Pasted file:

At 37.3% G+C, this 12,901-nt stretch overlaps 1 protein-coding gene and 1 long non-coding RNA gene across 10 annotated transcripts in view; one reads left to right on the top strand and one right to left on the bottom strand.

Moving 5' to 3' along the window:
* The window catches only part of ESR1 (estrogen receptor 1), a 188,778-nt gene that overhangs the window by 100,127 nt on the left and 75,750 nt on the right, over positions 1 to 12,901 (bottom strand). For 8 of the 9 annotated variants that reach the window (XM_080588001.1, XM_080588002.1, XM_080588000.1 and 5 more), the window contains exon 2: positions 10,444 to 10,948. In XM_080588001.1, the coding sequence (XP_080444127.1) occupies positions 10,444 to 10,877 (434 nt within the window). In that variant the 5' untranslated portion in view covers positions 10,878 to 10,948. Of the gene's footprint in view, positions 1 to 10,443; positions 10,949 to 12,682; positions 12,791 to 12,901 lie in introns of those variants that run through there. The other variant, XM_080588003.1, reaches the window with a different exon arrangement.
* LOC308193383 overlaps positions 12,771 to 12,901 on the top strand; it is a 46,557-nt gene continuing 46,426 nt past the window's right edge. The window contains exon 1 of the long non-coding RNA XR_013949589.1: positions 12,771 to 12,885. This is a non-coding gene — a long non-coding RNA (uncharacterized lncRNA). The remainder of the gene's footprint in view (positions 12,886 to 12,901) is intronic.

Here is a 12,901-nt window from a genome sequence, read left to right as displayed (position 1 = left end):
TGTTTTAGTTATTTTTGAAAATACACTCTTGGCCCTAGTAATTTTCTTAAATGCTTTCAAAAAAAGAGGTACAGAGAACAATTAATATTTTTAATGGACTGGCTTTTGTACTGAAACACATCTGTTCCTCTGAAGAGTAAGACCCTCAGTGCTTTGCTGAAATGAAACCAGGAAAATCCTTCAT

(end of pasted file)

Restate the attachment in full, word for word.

At 37.3% G+C, this 12,901-nt stretch overlaps 1 protein-coding gene and 1 long non-coding RNA gene across 10 annotated transcripts in view; one reads left to right on the top strand and one right to left on the bottom strand.

Moving 5' to 3' along the window:
* The window catches only part of ESR1 (estrogen receptor 1), a 188,778-nt gene that overhangs the window by 100,127 nt on the left and 75,750 nt on the right, over positions 1 to 12,901 (bottom strand). For 8 of the 9 annotated variants that reach the window (XM_080588001.1, XM_080588002.1, XM_080588000.1 and 5 more), the window contains exon 2: positions 10,444 to 10,948. In XM_080588001.1, the coding sequence (XP_080444127.1) occupies positions 10,444 to 10,877 (434 nt within the window). In that variant the 5' untranslated portion in view covers positions 10,878 to 10,948. Of the gene's footprint in view, positions 1 to 10,443; positions 10,949 to 12,682; positions 12,791 to 12,901 lie in introns of those variants that run through there. The other variant, XM_080588003.1, reaches the window with a different exon arrangement.
* LOC308193383 overlaps positions 12,771 to 12,901 on the top strand; it is a 46,557-nt gene continuing 46,426 nt past the window's right edge. The window contains exon 1 of the long non-coding RNA XR_013949589.1: positions 12,771 to 12,885. This is a non-coding gene — a long non-coding RNA (uncharacterized lncRNA). The remainder of the gene's footprint in view (positions 12,886 to 12,901) is intronic.

Here is a 12,901-nt window from a genome sequence, read left to right as displayed (position 1 = left end):
TGTTTTAGTTATTTTTGAAAATACACTCTTGGCCCTAGTAATTTTCTTAAATGCTTTCAAAAAAAGAGGTACAGAGAACAATTAATATTTTTAATGGACTGGCTTTTGTACTGAAACACATCTGTTCCTCTGAAGAGTAAGACCCTCAGTGCTTTGCTGAAATGAAACCAGGAAAATCCTTCAT